Diageos softly-softly approach could pay dividends in Asia

Diageo's softly-softly approach could pay dividends in Asia

Diageo's decision to partner with Vietnam's local spirits hero, Hanoi Liquor Joint Stock Co, looks like a shrewd move, even if the financial benefits start at a trickle.

Diageo is demonstrating its willingness to take a softly-softly approach to some of Asia's most promising emerging markets. It is unusual for the drinks giant to forego a controlling stake in a shared asset, but, so far, it is not proving too proud to heed the lessons of others. Already, we have seen that the Smirnoff distiller has not attempted to bulldozer its way into China, as some might accuse other companies (The Coca-Cola Co?) of doing.   

We saw another example of the strategy yesterday (26 January), when Diageo announced that it would acquire a 24% stake in Vietnam's leading branded spirits producer, Hanoi Liquor Joint Stock Co (Halico), for GBP33m (US$52.2m).

As well as placating potentially-volatile authorities in a one-party state, the 'local' strategy also hands Diageo an opportunity to reach consumers of 'local' spirits - in this instance, Vodka Hanoi. Cognac may be going great guns in China and Scotch whisky the same across South East Asia generally, but most consumers in these markets still drink local.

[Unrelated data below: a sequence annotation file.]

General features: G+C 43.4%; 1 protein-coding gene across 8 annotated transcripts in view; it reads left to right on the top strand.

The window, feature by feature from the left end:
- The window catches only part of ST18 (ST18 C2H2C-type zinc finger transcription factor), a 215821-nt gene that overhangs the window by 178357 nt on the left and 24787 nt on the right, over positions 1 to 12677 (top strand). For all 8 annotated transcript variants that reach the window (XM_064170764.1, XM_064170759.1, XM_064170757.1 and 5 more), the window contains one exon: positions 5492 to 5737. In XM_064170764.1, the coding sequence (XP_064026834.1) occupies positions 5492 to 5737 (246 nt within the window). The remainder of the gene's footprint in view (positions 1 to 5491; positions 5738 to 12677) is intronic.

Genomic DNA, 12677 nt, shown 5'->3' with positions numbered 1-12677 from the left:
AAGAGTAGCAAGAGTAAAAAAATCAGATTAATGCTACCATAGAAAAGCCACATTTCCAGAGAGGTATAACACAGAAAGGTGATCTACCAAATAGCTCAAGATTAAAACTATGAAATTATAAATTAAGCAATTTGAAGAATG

Diageo's deal with Halico is not quick-win but a foothold for the future.

Early financial gains are likely to be minimal, as analyst group Evolution Securities pointed out in a note yesterday. "This is a small, bolt-on deal for the group, which, for now, will have little impact on either Diageo's financials or route-to-market in Asia," it said. "However, we suspect there may be scope for closer co-operation, especially in distribution, in this fast-growing alcohol market in the future," Evolution added.

Vietnam's spirits market holds considerable growth potential, even if the profitability remains in a different league to established western countries. Market value is set to rise by 6% annually between 2009 and 2014, to US$607m, according to market research group Datamonitor.

Market volume is set to rise by 3.6% annually over the same period, to 41m litres. Meanwhile, the International Monetary Fund said this week that the GDP of the ASEAN-5, which includes Vietnam, is set to increase by between 5.5% and 6% in 2011 and 2012.

Anyone who takes an interest in emerging markets will be used to seeing figures like these, of course. What is most interesting is Diageo's strategy to capitalise on the potential. Inevitably, there are risks with joint ventures in emerging markets, as Danone would tell you, but Diageo's careful approach could turn out to be a big winner.